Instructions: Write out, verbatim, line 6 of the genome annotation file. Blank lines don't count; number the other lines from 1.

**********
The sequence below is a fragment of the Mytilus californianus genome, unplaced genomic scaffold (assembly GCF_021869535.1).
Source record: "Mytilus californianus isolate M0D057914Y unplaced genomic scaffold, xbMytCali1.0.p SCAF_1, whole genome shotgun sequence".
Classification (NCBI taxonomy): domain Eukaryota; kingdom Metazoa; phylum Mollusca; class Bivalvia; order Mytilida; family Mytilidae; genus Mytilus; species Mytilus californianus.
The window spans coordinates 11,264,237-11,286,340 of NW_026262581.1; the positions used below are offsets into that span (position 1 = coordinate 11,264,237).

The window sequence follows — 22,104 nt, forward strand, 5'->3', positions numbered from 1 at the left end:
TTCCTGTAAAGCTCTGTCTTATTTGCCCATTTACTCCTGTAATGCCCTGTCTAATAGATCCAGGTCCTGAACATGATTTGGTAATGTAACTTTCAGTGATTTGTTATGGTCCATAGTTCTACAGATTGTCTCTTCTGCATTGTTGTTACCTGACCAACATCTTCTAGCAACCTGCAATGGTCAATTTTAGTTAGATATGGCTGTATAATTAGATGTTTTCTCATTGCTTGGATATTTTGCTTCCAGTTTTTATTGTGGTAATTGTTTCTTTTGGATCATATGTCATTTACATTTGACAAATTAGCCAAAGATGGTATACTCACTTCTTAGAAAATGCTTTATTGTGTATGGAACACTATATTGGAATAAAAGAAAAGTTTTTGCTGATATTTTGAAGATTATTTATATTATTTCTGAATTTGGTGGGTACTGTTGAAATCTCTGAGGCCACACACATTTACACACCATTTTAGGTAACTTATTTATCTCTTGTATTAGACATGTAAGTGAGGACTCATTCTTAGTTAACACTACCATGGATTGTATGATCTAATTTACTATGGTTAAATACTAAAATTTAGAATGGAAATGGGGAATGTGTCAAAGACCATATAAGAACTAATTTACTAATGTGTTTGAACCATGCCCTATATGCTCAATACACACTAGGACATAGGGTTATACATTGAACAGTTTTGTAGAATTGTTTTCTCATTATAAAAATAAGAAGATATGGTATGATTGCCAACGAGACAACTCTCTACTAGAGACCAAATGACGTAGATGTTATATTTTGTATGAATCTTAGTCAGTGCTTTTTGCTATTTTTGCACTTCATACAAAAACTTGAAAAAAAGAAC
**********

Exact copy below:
TTCCTGTAAAGCTCTGTCTTATTTGCCCATTTACTCCTGTAATGCCCTGTCTAATAGATCCAGGTCCTGAACATGATTTGGTAATGTAACTTTCAGTGATTTGTTATGGTCCATAGTTCTACAGATTGTCTCTTCTGCATTGTTGTTACCTGACCAACATCTTCTAGCAACCTGCAATGGTCAATTTTAGTTAGATATGGCTGTATAATTAGATGTTTTCTCATTGCTTGGATATTTTGCTTCCAGTTTTTATTGTGGTAATTGTTTCTTTTGGATCATATGTCATTTACATTTGACAAATTAGCCAAAGATGGTATACTCACTTCTTAGAAAATGCTTTATTGTGTATGGAACACTATATTGGAATAAAAGAAAAGTTTTTGCTGATATTTTGAAGATTATTTATATTATTTCTGAATTTGGTGGGTACTGTTGAAATCTCTGAGGCCACACACATTTACACACCATTTTAGGTAACTTATTTATCTCTTGTATTAGACATGTAAGTGAGGACTCATTCTTAGTTAACACTACCATGGATTGTATGATCTAATTTACTATGGTTAAATACTAAAATTTAGAATGGAAATGGGGAATGTGTCAAAGACCATATAAGAACTAATTTACTAATGTGTTTGAACCATGCCCTATATGCTCAATACACACTAGGACATAGGGTTATACATTGAACAGTTTTGTAGAATTGTTTTCTCATTATAAAAATAAGAAGATATGGTATGATTGCCAACGAGACAACTCTCTACTAGAGACCAAATGACGTAGATGTTATATTTTGTATGAATCTTAGTCAGTGCTTTTTGCTATTTTTGCACTTCATACAAAAACTTGAAAAAAAGAAC